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Where Will You Spend ETERNITY?

I may have mentioned that my drive to work and back is unusually beautiful. I drive past three different waterfalls, five working farms, and past a parade of old stone walls, apple trees, and white clapboard houses. It is eye candy.

It is also the beginning of serious countryside. And one thing about rural America: it takes its religion seriously.

Near the end of my morning drive, or the beginning of my evening commute, there is one particular ranch house that works hard to make sure everyone who drives past understands how seriously everyone inside that house takes religion. They have one of those signs, one of those semi-professional ones, that can be changed to show a different Christian slogan every month or two.

Perhaps because my drive is my best reflection time, I not only read the sign, I read it and think about it, too.

Lately, the sign reads, in one direction, "Jesus will give you REST," which I actually try not to focus on, because I read that side on my way into work in the morning, and I am quite sleepy enough without thinking about REST, whether it comes from Jesus or from turning off the alarm clock.

But in the other direction, for my return trip, the sign reads, "WHERE WILL YOU SPEND ETERNITY?"

Now, I haven't been living under a rock for the past forty-nine years of my life. I am well aware of what thoughts of eternal damnation and salvation I am meant, by the poster of that sign, to be having on my commute. And it's not his fault that I'm a bit of a rebel: I have never been impressed by the carrot-and-stick approach to theology the sign is meant to imply. The god it is meant to imply has always seemed to me to be a bully. Worship me, or I'll torture you forever would be a pathetic demand from a human being, and I, for one, expect more from my gods than from people--not less.

However, as I said, I do take that sign seriously. I think about it. And what I think is this: Where will I spend eternity? I don't really know.

The likeliest possibility seems to me to be this: that I will die one day, and my body at least will go either into a small wooden box to be planted in the ground--if my Quaker meeting is able to work out the details around green burial before my death--or will be put into a superheated furnace, to emerge as smoke and ashes.

I'm not sure about the smoke, but either the ashes or the decaying body I leave behind will go into the ground.

I've given some thought to where in the ground. Part of me would like to have my remains put right here, in the land under this house I live in. My molecules and atoms can leach into the soil that nourishes the woods I love.

I do like the idea that, although land can never really belong to us, perhaps we can eventually belong to the land.

But Peter might not want to live for the rest of his life in this same house. What if What if he were to become too ill or too weary to manage to live well here, in this house? I would not his needing to move away to be made even harder and lonelier than it otherwise would be, if he felt as if he was leaving me behind.

So perhaps Mt. Toby's burial ground is the best place for what is left of my body, whether as ashes or decaying flesh.

We chose Mt. Toby as our meeting, after all, in part because we loved its land. Mt. Toby sits at the edge of pastures, and owns pastures and woods, a beaver pond, a hillside. There are trees there, and grass, and even if it is not land I have lived on daily, it is land I have loved.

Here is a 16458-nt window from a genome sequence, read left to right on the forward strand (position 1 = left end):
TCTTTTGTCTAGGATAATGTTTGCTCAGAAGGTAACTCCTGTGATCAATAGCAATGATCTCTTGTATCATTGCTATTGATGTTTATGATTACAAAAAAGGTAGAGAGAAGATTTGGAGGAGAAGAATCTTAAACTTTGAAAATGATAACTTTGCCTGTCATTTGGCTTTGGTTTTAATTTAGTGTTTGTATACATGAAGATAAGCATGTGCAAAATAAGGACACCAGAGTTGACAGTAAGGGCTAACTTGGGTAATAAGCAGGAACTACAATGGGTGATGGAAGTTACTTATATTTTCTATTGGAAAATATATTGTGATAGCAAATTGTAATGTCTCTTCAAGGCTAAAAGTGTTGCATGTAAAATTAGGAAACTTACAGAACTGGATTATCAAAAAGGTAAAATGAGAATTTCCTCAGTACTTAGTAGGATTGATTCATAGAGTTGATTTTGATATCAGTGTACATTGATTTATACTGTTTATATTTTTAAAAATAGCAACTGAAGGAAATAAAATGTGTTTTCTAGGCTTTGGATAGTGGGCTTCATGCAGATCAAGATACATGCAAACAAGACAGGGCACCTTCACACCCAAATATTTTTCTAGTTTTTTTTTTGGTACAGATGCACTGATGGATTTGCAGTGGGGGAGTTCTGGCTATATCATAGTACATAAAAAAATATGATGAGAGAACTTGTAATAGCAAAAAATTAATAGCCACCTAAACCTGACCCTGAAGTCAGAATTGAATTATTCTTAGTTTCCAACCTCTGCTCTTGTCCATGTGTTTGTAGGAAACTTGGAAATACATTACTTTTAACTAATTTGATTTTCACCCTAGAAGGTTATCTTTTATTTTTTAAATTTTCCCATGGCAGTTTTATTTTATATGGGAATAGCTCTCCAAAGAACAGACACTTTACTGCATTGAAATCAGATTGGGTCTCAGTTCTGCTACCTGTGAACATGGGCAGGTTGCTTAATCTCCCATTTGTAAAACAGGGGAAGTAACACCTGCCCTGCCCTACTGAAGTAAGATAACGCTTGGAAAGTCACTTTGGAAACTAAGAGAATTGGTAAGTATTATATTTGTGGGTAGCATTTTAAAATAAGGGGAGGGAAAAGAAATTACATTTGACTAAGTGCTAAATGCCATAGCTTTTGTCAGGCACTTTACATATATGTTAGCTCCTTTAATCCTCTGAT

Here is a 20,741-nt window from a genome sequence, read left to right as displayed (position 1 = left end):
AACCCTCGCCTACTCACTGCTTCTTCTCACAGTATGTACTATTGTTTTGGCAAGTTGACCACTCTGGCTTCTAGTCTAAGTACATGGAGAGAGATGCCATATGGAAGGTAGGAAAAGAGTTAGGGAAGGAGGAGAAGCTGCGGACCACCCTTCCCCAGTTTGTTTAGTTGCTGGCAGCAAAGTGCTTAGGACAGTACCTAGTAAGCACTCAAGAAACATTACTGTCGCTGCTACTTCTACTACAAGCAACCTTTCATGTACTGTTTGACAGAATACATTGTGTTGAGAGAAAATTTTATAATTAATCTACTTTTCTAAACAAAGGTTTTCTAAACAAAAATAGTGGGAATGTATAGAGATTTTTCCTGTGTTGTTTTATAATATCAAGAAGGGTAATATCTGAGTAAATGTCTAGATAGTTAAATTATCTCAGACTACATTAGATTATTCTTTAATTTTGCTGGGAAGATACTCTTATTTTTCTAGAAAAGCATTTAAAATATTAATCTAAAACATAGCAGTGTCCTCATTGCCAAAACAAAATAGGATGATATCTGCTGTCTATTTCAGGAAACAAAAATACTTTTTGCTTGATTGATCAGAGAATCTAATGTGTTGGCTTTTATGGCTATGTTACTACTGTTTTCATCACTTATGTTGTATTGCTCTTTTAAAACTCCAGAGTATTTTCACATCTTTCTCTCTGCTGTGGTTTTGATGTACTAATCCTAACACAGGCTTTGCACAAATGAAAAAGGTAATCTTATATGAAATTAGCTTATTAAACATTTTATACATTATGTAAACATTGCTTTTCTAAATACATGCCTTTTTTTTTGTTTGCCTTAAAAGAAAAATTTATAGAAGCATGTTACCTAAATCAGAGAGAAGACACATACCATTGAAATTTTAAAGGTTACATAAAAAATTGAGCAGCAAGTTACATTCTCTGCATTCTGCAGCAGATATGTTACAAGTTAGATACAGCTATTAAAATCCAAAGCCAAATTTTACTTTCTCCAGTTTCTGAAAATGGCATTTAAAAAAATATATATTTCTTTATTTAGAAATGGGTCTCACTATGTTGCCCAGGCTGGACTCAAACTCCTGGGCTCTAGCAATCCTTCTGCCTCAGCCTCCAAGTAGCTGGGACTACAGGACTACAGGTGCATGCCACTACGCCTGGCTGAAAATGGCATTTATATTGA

And it is New England.

I love my home. I love New England. Could I ask for a better end than to be here, as seasons wheel overhead, as generations of dandelions, sugar maples, white-tailed deer and black bears are born, grow, and die? Could I ask a nobler home than stone walls warmed by sun in summer, and by hibernating squirrels in winter? Than hillsides that are home to hidden spiders spinning webs in hemlock gloom, or even over the snow and ice of midwinter?

There's life here! The earth is rich and smells like spices, and birds set up a racket first thing in the morning and last thing at night. I would like for my body to feed that life. I would like to return to the home I have loved since I was born, "giving something back," in the simplest and most literal way.

Someday, the continents will move into fresh shapes; mountains will grow and be crushed. Ice will recede and grow again, species will disappear, and even the sun will go dark. But I'll still be here: home, however changed.

What of my spirit, though?

Well, what of my spirit?

Sometimes I think there may be something more that happens when we die. I know that, if there is a heaven--a Summerland, as the Pagans and the Spiritualists like to call it--for me, that heaven could look like nothing so much as a New England autumn. Give me the smell of woodsmoke and fallen leaves, the tang of apples in the air and a chill beneath the day's warmth, like the bones beneath the fur of a cat... that's my heaven. Keep the harps! (But send my Herne to me, to carry me there, if that is what there is. I only want to look into his eyes, and see that he can see how I love him.)

Sometimes I think there might be such a thing as reincarnation. That might be nice. I don't care if I come back as bat or owl or white pine tree, as long as I am alive, part of this wonder. (Of course, do I need a spirit to be part of life that way? Isn't that what happens when we go back into the soil, the earth, anyway?)

Then, sometimes I think that my spirit, all the things that go into shaping me, and making me who I am, may be a bit like this body of mine: cobbled together from whatever good things were on hand as I've been accreting over time, from birth to the grave. What happens to my spirit then, when I am done living as who I am? Perhaps, like my body, I go back, flowing out again to become part of the landscape... part, perhaps, of God.

But you know what? I'm here, now. Today is the Kingdom of Heaven. Today is the day of Spirit. Today is the day I give myself, recklessly, laughingly, delightedly, to Eternity.

I hold myself out, like a handful of ashes on the wind, and I give myself to this earth I love... right now.